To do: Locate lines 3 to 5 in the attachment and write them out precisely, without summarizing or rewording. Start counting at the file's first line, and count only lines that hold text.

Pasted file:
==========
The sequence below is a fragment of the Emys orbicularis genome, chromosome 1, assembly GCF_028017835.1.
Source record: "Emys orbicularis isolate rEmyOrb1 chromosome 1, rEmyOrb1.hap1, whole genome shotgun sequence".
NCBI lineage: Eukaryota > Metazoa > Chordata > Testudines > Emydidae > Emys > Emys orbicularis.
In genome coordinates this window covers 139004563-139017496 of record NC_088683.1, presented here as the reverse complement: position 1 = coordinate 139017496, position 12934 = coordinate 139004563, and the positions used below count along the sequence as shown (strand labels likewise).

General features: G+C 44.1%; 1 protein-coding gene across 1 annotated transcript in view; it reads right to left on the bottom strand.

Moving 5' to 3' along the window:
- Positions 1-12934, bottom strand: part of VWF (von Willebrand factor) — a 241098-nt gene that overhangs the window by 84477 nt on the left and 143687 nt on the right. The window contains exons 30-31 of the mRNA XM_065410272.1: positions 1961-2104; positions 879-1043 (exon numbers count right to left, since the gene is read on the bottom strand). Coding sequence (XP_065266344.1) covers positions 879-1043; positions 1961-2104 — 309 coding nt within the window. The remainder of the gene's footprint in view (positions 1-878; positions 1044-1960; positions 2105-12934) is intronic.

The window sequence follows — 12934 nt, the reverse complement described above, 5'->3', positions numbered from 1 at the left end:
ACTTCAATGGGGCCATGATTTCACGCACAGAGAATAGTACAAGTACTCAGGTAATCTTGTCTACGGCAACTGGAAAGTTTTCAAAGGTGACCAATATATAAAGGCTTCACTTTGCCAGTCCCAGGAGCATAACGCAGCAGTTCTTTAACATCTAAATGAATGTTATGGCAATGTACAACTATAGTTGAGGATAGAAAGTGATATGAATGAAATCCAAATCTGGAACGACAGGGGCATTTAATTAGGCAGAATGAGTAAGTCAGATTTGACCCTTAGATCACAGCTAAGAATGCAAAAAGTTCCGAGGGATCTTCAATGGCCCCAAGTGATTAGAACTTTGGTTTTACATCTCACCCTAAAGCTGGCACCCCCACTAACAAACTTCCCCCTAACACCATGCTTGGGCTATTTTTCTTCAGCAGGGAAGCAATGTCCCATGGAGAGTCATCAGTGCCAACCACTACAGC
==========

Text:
NCBI lineage: Eukaryota > Metazoa > Chordata > Testudines > Emydidae > Emys > Emys orbicularis.
In genome coordinates this window covers 139004563-139017496 of record NC_088683.1, presented here as the reverse complement: position 1 = coordinate 139017496, position 12934 = coordinate 139004563, and the positions used below count along the sequence as shown (strand labels likewise).

General features: G+C 44.1%; 1 protein-coding gene across 1 annotated transcript in view; it reads right to left on the bottom strand.